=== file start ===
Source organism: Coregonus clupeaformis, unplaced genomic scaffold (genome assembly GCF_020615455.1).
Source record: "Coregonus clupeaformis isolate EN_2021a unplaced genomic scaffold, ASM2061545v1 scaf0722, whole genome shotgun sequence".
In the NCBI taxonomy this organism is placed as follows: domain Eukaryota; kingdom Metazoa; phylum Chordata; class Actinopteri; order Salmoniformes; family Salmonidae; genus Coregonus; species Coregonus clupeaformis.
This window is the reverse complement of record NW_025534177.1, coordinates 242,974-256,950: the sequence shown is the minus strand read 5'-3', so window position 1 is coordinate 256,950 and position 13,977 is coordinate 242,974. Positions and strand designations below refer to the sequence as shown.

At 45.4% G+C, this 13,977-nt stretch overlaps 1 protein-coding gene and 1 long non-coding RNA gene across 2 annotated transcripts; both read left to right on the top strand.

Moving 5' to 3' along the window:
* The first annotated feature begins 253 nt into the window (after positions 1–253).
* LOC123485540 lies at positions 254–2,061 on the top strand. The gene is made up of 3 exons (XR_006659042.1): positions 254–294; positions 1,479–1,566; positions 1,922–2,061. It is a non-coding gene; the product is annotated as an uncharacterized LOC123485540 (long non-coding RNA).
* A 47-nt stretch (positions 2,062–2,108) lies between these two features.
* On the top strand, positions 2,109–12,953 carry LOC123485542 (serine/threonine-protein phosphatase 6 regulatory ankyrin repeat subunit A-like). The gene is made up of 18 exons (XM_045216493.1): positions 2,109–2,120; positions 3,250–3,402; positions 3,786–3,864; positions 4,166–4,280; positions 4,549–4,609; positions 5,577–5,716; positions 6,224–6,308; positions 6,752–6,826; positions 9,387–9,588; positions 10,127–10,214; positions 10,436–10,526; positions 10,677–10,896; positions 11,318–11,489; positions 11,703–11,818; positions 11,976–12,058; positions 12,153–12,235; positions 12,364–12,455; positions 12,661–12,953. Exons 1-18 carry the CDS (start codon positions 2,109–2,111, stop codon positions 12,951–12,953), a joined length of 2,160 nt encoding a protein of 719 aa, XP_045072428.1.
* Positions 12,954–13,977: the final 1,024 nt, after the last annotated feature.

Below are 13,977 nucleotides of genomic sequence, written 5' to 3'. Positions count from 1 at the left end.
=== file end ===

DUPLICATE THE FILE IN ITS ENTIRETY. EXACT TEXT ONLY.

Source organism: Coregonus clupeaformis, unplaced genomic scaffold (genome assembly GCF_020615455.1).
Source record: "Coregonus clupeaformis isolate EN_2021a unplaced genomic scaffold, ASM2061545v1 scaf0722, whole genome shotgun sequence".
In the NCBI taxonomy this organism is placed as follows: domain Eukaryota; kingdom Metazoa; phylum Chordata; class Actinopteri; order Salmoniformes; family Salmonidae; genus Coregonus; species Coregonus clupeaformis.
This window is the reverse complement of record NW_025534177.1, coordinates 242,974-256,950: the sequence shown is the minus strand read 5'-3', so window position 1 is coordinate 256,950 and position 13,977 is coordinate 242,974. Positions and strand designations below refer to the sequence as shown.

At 45.4% G+C, this 13,977-nt stretch overlaps 1 protein-coding gene and 1 long non-coding RNA gene across 2 annotated transcripts; both read left to right on the top strand.

Moving 5' to 3' along the window:
* The first annotated feature begins 253 nt into the window (after positions 1–253).
* LOC123485540 lies at positions 254–2,061 on the top strand. The gene is made up of 3 exons (XR_006659042.1): positions 254–294; positions 1,479–1,566; positions 1,922–2,061. It is a non-coding gene; the product is annotated as an uncharacterized LOC123485540 (long non-coding RNA).
* A 47-nt stretch (positions 2,062–2,108) lies between these two features.
* On the top strand, positions 2,109–12,953 carry LOC123485542 (serine/threonine-protein phosphatase 6 regulatory ankyrin repeat subunit A-like). The gene is made up of 18 exons (XM_045216493.1): positions 2,109–2,120; positions 3,250–3,402; positions 3,786–3,864; positions 4,166–4,280; positions 4,549–4,609; positions 5,577–5,716; positions 6,224–6,308; positions 6,752–6,826; positions 9,387–9,588; positions 10,127–10,214; positions 10,436–10,526; positions 10,677–10,896; positions 11,318–11,489; positions 11,703–11,818; positions 11,976–12,058; positions 12,153–12,235; positions 12,364–12,455; positions 12,661–12,953. Exons 1-18 carry the CDS (start codon positions 2,109–2,111, stop codon positions 12,951–12,953), a joined length of 2,160 nt encoding a protein of 719 aa, XP_045072428.1.
* Positions 12,954–13,977: the final 1,024 nt, after the last annotated feature.

Below are 13,977 nucleotides of genomic sequence, written 5' to 3'. Positions count from 1 at the left end.